a reply to: LogicalGraphitti

A desktop variant of a quantum computer based on nuclear magnetic resonance (NMR) is already available to purchase from SpinQ Gemini.

It's only a 2-Qbit system all the same.

Not suited to handle large quantum applications, but could help pave the way where learning about quantum computing and/or how to program such a system.

I'd love to have one to play with but it requires some ridiculous cooling. If I had one though, the first thing I would do is work on decrypting Blockchain keys.



As to utopia, you don't want that mate, as it would equate to humanity's stagnation on the vine.

You see the belief that humans are perfect or could be perfect, leads inevitably to mistakes, when a perfect society is designed for an imperfect species.

Lol, I need a quantum computer to work that out complex statement 🤣



posted on Aug, 18 2020 @ 12:18 PM
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I agree with most of you as per Quantum Computing .... decades away. TSMC are apparently heading towards 3nm in the next 5 years, they have 5nm which will probably be rolled out in the new ARM based Apple Macs late this year, early next. 3nm is definitely the physical limit unless they find a way to prevent bleed over. I think we are going to see specialised CPU's , Apple CPU's in Macbooks, Chrome CPU's in Chromebooks, Qualcomm Snapdragon's in Phones etc I expect Microsoft will keep Intel and AMD alive for now. Graphcore have developed an IPU for AI Machine learning, AI will disrupt the market a lot sooner than Quantum Computers.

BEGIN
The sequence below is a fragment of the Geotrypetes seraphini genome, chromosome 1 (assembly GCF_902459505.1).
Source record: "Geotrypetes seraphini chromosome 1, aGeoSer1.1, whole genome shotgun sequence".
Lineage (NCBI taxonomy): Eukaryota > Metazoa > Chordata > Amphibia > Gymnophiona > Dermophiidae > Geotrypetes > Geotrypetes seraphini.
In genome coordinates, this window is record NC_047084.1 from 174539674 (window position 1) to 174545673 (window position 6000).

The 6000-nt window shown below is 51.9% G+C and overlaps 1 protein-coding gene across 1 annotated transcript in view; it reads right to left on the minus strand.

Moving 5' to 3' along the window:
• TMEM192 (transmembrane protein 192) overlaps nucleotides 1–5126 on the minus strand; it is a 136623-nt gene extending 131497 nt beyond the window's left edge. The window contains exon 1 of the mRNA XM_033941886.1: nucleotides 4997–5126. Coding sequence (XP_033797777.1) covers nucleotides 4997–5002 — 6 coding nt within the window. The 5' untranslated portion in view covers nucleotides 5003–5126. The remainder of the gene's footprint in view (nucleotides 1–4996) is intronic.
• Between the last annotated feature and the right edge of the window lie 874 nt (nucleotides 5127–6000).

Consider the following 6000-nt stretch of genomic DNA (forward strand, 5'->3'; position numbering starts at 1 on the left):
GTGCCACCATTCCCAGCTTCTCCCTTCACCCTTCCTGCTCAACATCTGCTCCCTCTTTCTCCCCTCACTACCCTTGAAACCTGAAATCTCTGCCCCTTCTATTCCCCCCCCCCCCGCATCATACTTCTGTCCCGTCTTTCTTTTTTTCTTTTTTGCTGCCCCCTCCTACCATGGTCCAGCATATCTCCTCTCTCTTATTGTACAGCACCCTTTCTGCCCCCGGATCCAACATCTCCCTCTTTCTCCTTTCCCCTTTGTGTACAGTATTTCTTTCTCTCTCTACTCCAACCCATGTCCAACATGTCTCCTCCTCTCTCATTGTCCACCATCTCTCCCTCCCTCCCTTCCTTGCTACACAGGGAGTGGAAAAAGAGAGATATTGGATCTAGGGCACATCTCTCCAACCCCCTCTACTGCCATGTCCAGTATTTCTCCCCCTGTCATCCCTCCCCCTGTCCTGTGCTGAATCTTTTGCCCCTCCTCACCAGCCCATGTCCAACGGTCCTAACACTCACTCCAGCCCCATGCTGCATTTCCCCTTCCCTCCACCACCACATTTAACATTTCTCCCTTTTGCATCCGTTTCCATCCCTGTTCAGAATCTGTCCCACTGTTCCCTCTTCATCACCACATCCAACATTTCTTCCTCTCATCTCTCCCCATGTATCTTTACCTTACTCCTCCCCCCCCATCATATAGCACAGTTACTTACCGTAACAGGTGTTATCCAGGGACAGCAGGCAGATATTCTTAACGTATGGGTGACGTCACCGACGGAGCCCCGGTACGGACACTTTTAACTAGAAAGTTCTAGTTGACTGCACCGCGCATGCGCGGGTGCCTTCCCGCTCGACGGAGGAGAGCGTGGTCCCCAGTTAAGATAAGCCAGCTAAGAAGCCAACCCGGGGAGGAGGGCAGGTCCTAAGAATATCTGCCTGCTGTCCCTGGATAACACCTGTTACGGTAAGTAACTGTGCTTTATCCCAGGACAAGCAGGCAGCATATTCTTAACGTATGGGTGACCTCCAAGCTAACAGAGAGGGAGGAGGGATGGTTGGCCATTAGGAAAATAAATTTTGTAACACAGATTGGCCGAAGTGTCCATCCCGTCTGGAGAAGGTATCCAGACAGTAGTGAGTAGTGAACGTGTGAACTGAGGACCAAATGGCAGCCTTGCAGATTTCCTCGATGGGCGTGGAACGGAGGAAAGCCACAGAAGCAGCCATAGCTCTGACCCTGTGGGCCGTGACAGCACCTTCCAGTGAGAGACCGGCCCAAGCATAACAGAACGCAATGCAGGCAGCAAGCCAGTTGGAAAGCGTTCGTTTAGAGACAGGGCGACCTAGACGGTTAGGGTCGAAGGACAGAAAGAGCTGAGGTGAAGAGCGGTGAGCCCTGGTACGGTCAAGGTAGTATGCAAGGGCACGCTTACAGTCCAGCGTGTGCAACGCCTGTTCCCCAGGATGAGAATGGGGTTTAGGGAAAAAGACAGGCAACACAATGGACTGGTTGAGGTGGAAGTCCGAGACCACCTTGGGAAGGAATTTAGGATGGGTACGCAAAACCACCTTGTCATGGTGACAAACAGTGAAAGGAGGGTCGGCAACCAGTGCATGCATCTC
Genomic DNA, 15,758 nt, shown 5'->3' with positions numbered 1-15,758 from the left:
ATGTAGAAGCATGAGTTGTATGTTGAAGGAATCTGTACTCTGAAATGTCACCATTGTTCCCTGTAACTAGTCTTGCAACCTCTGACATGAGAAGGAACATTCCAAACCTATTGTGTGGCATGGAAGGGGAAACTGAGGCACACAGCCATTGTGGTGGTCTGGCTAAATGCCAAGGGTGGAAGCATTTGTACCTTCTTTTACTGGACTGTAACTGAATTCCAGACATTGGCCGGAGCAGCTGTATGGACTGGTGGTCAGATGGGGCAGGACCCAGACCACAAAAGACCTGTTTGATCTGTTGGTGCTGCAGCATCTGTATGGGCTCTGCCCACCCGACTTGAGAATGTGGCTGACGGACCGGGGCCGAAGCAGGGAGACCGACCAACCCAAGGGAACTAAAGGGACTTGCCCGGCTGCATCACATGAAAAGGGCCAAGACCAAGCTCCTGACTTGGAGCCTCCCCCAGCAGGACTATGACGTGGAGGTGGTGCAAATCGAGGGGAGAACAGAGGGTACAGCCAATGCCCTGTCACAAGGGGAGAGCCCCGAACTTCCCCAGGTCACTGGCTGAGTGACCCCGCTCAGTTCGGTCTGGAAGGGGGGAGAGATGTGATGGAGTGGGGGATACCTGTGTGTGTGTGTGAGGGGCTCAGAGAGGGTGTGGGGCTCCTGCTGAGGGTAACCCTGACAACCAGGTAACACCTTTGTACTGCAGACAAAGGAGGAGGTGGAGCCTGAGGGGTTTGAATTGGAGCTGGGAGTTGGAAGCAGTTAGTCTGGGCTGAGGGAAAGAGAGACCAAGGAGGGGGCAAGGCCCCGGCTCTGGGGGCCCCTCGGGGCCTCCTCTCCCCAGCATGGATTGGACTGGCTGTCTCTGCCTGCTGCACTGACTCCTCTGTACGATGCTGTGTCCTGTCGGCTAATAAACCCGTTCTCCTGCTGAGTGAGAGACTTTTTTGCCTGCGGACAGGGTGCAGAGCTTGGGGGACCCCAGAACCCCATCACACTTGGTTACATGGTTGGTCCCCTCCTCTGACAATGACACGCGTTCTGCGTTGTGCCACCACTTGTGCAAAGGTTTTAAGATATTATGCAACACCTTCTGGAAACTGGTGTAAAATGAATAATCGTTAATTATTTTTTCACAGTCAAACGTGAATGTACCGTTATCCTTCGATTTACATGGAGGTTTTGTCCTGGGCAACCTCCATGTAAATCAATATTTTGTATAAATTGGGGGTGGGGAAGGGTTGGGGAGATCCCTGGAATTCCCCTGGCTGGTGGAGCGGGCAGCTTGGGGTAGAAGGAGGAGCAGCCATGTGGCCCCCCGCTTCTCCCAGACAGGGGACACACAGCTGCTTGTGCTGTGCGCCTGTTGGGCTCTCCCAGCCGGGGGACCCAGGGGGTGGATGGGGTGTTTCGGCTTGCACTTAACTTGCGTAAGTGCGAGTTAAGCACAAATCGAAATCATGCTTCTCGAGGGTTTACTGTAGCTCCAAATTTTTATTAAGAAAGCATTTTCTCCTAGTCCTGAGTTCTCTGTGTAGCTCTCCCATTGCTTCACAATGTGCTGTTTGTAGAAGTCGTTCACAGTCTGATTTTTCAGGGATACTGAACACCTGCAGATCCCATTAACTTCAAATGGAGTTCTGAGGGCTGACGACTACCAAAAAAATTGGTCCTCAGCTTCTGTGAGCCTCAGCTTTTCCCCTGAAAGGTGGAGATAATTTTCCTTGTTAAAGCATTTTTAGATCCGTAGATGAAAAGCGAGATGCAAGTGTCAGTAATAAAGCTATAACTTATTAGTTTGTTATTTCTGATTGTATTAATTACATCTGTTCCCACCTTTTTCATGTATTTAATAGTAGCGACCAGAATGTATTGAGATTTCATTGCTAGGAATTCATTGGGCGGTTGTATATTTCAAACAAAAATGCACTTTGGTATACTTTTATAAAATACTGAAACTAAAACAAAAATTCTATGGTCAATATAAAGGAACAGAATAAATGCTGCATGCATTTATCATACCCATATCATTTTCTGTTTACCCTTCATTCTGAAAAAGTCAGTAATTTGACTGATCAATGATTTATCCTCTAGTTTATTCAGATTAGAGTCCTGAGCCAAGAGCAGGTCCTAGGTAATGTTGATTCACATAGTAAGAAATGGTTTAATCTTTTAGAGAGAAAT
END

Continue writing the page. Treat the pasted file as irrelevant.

posted on Aug, 18 2020 @ 12:31 PM
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a reply to: HalWesten
The thing that really grinds my gears is that every time new speedier CPU's or faster drives or Memory came along, Software got more and more bloated. I remember when software was small and super efficient, it just did what it said on the tin, even now I prefer to run older versions as the speed is incredible, run new software and it sucks up all the hardware to a point where seems like I'm still using a Pentium 2 233mhz ..... software developers need a huge boot up the rear end for being so damn lazy and producing rubbish that suck away all the gains made in hardware.



posted on Aug, 18 2020 @ 01:04 PM
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a reply to: LogicalGraphitti

It's not that complex mate.

Essentially, you cannot polish a turd.

Because it falls apart at the seams.


No matter how pretty the toilet or proficient the polish.

We aspire towards perfection mate, but we never attain it, and if we did we would not have it for long and simply make a mess on the carpet.
edit on 18-8-2020 by andy06shake because: (no reason given)



posted on Aug, 18 2020 @ 01:14 PM
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next gen. organic cpus !!a reply to: Cosmic4life



posted on Aug, 18 2020 @ 01:19 PM
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Graphene as a base material instead of silicon.

Would allow another clock speed race.

Quantum tunneling effects are actually considered for every new small transistor CPU as is.

I don't see a die shrink below 5nm having significant gains anymore.

So...

They gotta do something different.